A person cannot walk a block down the street anymore without almost running into someone who is on the phone, texting, tweeting, Instagram-ing, googling, Facebook-ing and God knows what else.
For the record, I have been one of these people and still am from time to time. The world has changed dramatically in the past few years: technology has made everyone compulsive about connecting. We unconsciously adapt and integrate that technology into our everyday lives, until one day we look up from our phones and realize we are hooked, addicted and chained to the very thing that was supposed to set us free. We don’t experience the simple pleasures of life anymore, never mind stopping to smell the roses.
Human beings are a highly adaptive species and technology is always evolving. It’s only when we get a chance to step back and reevaluate our lives that we can truly appreciate how profoundly it has changed the way we interact with others, the environment and ourselves.
First and foremost, technology advances at an exponential rate and we feel obliged to keep up with each innovation. We quickly become dependent on advances that didn’t exist only a few years before. These days, we would never think of leaving the house without our smart phones: what if someone wanted to get ahold of us?
Everything has become instantaneous: we are now expected to be available 24 hours a day. Life has become like a constant state of emergency. If someone calls, texts or emails, or if news is tweeted or #hashtagged, we must know immediately!
Children grow up on these new devices and know no other world. Even as adults, we can hardly remember a time when we relied on answering machines and would only respond when we got home and listened to our messages. People don’t even leave messages anymore; they would have to call first.
We no longer have the patience to wait in line without an app to entertain us. We are an “on-demand” society. If something happens in China, we expect to know about it right away in the U.S. And, so, we have become accustomed to living in a world of heightened anxiety, always ready, responding and alert.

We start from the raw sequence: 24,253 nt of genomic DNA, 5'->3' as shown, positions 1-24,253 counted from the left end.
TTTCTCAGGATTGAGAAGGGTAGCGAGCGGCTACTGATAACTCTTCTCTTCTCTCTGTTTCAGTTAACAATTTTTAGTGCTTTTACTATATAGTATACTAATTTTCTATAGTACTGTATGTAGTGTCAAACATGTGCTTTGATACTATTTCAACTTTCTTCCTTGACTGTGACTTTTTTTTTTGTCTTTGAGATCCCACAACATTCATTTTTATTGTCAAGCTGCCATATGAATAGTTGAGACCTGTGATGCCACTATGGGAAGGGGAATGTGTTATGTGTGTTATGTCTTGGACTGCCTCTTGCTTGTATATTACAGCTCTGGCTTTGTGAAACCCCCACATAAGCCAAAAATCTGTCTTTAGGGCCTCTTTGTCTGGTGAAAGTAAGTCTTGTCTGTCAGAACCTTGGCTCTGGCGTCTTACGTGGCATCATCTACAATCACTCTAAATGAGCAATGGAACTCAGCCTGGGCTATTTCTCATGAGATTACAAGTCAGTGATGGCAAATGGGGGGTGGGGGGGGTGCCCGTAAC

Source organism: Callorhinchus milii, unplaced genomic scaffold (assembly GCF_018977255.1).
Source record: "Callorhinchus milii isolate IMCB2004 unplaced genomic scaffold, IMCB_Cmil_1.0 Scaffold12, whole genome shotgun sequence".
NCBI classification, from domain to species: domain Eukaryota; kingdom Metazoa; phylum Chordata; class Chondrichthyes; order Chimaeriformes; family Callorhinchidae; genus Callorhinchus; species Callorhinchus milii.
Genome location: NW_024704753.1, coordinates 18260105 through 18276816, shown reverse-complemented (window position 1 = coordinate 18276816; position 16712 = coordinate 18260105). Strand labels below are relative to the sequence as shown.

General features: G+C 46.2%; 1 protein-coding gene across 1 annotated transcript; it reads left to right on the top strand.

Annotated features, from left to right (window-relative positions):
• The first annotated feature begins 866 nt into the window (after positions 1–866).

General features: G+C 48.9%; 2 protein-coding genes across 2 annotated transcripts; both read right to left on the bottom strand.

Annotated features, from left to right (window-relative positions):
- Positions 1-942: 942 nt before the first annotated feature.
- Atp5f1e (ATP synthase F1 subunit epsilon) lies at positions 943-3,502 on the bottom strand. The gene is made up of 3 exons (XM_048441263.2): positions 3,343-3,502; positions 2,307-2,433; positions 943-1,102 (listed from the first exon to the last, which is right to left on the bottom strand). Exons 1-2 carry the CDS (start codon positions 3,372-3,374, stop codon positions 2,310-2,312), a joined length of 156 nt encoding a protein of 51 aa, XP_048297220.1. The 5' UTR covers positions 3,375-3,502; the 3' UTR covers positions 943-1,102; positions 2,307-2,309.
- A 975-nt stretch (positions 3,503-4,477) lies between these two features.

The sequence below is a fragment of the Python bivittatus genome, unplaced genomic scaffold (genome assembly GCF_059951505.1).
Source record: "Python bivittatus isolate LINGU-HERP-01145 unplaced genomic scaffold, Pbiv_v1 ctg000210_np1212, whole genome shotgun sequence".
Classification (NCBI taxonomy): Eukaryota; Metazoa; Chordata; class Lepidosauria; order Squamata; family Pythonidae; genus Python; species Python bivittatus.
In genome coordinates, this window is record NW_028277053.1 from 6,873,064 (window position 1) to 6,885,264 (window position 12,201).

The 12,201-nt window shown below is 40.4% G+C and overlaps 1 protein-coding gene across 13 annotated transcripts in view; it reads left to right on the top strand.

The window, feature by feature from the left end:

Ultimately, either we use technology or technology uses us. In order to use the gifts that technology offers us in positive ways, we must create space from our devices and realize that very few things are so important that we must respond right away. Whether we’re at dinner, a party, walking down the street or even waking up, the constant use of smart phones makes us unconscious consumers, no longer experiencing life in the moment. Before we know it, we are feeling disconnected from ourselves, others and nature. We are depleted and resentful and don’t know why. We keep googling, but we only find information instead of real answers.
So, how do we reconnect with life before technology and smart phones started running our lives? How do we reconnect with ourselves and our surroundings and begin to use technology a little more intelligently, so we are actually empowered by it?
Here are a three methods for bringing some reality and sanity back into your everyday life:
1. Change your phone’s password every two to four weeks
Make this a ritual and, every time you change it, set an intention to be more present when opening the phone. Set an intention to take a deep breath before you start using it. This will allow for that slight separation from the need to respond right away and allow you to connect to the moment. We need to change the password every so often because, after a while, accessing the phone becomes another unconscious habit.
2. Set your phone to “airplane mode” before you go to bed and leave it in a different room
You might need to buy an actual alarm clock to do this, but this way you’ll be able to go to bed and wake up without the distraction of technology, which interrupts critical moments of falling sleep and then re-entering the conscious world. You will find yourself sleeping better, as your circadian rhythm gets more in tune with nature. Notice how you become more aware of the present with your evening and morning routines.
3. Don’t walk and text (email, google, whatever)
If you absolutely need to get on your phone while walking from one place to another, then stop and take care of what you need to do. Once you’re done, put the phone away and enjoy the process of walking with awareness. If you see some roses, go ahead and smell them!
Are you interested in putting some of these concepts into practice? Set down the phone and “disconnect to reconnect” for a fun weekend without the trappings of technology. Join me for my Digital Detox Yoga Retreat in upstate New York from July 31st to August 3rd. For more information and to sign up visit Select Yoga. Space is limited.